AJ Carr is the 14 year old owner of Building Bosses. AJ created "Building Bosses" to help the youth to explore & cultivate their talents, promote leadership & positivity, build character through self-esteem by teaching self-worth, & encourage our youth to become productive members of society. Building Bosses is a program that pairs young people with successful, local business owners who provide guidance and ongoing mentorship.
AJ works very hard to inspire positive change in the community, and he has had many accomplishments at such a young age. He is a public speaker, as well as a professional SAG actor. He currently has a recurring role in the new Showtime series shooting in Chicago produced by Common called "The Chi". He was recently featured on the front page of the CapTimes. He has even received 3 letters from The White House. A documentary film has been created about AJ titled "AJ Carr", and it will be shown in schools in multiple states. AJ strives to make a difference in as many young lives as possible, and inspire positive change.
Ben believes that gardeners, through their gardens, can save the world. He is passionate for connecting people to plants, and one another, through public gardens. Ben is most interested in the potential of urban landscapes to provide meaningful, authentic, and transformative experiences through participation and co-creation of green space.
Ben is the Director of the Allen Centennial Garden at the University of Wisconsin-Madison. A life-long gardener, Ben was born and raised in South Bend, Indiana. Prior to this role, Ben worked at Fernwood Botanical Garden in southwest Michigan and the Lurie Garden in Chicago's Millennium Park.
Dr. Christine Whelan is a professor, author and nationally recognized through leader on the quest for happiness and well-being. Dr. Whelan is on a quest to translate and instrumentalize cutting-edge academic research to positively impact the lives of as many people as possible. In her research and teaching she lives out Seneca’s hope that it is “not for school but for life we learn.” Dr. Whelan is currently working on a book about what ancient practices for wellness can tell us about how to thrive in the modern world. She is the author of four previous books, including The Big Picture: A Guide to Finding Your Purpose in Life (Templeton Press, 2016).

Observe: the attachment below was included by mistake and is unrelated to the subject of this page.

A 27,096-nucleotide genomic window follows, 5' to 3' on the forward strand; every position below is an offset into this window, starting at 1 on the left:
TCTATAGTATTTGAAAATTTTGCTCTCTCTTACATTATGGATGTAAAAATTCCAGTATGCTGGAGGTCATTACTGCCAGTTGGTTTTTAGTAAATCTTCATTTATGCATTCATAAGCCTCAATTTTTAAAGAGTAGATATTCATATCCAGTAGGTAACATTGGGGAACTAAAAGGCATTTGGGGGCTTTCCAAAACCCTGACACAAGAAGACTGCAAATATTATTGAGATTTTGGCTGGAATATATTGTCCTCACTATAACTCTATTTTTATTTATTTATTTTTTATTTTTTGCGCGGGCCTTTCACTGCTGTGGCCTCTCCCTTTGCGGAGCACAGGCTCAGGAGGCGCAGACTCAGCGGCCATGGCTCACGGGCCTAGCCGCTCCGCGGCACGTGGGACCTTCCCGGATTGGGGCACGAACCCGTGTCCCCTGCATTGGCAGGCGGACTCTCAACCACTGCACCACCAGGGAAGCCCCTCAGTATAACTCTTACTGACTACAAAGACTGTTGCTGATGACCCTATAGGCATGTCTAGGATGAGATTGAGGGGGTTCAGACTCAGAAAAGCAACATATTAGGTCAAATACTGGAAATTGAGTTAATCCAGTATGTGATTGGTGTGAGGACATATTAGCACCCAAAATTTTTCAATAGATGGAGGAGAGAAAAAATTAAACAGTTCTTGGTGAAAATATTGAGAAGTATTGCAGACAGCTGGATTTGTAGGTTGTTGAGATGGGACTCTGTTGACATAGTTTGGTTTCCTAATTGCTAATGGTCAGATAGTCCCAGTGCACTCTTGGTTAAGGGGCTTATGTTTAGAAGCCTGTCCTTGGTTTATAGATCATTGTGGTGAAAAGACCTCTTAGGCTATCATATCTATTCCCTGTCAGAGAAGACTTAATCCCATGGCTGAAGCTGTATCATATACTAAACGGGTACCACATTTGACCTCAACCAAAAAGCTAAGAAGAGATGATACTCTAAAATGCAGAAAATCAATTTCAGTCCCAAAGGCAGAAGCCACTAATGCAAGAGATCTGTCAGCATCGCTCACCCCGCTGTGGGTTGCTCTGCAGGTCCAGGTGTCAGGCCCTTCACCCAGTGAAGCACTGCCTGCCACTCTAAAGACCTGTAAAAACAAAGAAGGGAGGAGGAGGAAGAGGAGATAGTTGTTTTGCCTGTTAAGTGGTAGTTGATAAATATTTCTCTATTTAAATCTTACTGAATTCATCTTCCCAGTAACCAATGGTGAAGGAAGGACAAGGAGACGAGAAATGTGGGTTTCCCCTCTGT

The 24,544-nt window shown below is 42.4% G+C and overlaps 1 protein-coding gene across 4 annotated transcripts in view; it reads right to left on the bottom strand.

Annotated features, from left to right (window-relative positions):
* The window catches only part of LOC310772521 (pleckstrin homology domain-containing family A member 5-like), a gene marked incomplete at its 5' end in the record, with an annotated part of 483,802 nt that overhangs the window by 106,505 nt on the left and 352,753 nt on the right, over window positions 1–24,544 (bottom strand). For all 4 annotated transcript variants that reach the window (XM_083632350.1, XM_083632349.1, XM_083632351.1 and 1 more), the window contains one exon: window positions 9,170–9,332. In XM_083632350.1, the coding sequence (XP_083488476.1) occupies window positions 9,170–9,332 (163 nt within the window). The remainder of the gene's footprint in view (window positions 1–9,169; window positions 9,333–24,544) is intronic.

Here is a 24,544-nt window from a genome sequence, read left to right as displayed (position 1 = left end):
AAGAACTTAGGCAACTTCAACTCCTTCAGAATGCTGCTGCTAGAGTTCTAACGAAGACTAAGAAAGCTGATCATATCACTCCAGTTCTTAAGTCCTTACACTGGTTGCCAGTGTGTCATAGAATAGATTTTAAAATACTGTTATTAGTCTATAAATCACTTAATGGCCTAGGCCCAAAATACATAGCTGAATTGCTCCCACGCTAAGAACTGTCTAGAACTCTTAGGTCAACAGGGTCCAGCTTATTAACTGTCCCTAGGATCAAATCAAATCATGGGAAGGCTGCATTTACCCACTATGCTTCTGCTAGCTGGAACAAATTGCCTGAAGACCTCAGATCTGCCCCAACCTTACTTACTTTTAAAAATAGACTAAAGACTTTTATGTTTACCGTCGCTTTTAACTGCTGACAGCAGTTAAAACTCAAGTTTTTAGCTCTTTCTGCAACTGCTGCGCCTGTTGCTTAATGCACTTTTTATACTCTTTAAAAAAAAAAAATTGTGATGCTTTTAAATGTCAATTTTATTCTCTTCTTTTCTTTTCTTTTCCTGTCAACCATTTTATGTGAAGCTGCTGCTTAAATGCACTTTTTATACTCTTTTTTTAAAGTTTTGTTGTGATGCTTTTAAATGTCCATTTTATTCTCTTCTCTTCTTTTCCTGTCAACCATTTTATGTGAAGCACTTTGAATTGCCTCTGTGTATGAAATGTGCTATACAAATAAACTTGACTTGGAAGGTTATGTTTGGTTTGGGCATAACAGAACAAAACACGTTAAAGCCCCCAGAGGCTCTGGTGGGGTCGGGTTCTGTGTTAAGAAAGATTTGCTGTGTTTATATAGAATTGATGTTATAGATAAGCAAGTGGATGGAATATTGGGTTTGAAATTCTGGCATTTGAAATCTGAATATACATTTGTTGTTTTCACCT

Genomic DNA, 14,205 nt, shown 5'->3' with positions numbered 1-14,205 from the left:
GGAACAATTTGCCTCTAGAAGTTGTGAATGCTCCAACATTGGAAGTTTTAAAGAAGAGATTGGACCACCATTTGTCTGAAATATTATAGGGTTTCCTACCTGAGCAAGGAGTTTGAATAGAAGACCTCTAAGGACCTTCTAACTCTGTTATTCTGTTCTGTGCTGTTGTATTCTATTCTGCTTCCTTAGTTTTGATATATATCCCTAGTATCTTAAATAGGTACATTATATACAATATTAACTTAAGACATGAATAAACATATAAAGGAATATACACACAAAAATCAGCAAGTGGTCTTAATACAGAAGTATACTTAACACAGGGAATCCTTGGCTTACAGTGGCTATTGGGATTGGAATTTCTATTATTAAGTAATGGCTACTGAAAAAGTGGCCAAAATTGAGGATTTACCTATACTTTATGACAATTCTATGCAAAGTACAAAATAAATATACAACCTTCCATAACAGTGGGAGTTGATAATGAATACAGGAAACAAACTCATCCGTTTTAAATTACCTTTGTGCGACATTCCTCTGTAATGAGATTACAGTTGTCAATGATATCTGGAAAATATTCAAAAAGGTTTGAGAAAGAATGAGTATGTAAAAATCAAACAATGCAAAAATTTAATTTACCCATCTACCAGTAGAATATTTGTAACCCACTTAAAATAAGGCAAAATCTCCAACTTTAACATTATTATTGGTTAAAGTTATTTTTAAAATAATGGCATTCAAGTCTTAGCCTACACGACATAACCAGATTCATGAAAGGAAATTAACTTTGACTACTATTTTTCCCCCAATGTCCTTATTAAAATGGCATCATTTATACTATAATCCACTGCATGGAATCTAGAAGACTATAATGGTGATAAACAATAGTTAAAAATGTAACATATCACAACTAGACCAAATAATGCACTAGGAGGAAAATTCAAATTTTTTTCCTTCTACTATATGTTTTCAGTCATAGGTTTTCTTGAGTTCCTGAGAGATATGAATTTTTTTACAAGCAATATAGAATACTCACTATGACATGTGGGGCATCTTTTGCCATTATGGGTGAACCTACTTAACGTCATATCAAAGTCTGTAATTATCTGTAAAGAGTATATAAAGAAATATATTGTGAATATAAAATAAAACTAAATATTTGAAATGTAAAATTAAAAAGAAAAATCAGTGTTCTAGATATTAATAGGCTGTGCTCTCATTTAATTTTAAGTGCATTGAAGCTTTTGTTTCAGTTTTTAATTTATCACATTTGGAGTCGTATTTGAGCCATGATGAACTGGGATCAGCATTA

As a clinical professor in the School of Human Ecology at the University of Wisconsin – Madison, Dr. Whelan teaches popular classes on the intersection of money and happiness. She’s the director of MORE: Money, Relationships and Equality. Dr. Whelan earned a masters and doctorate from the University of Oxford, and an undergraduate degree from Princeton University, and has held teaching positions at the University of Pittsburgh, the University of Iowa and Princeton University. Her work has been published in The Wall Street Journal, The Washington Post and The New York Times, among other national outlets.
Dr. Dipesh Navsaria practices primary-care pediatrics at a community health center working with underserved populations. He is involved in advocacy training for residents, medical students, and practicing physicians. His educational interests also include public and population health training for clinicians. Additionally, Dr Navsaria is strongly engaged with early literacy programs in health care settings, particularly around ideas of early brain and child development, which include neurobiological effects of adversity and poverty upon the developing brain. A dynamic speaker who easily translates basic science and clinical medicine for a wide variety of audiences in order to shape programs and policy, Dr Navsaria lectures locally, regionally and nationally on early literacy, early brain and child development, child health advocacy and technology.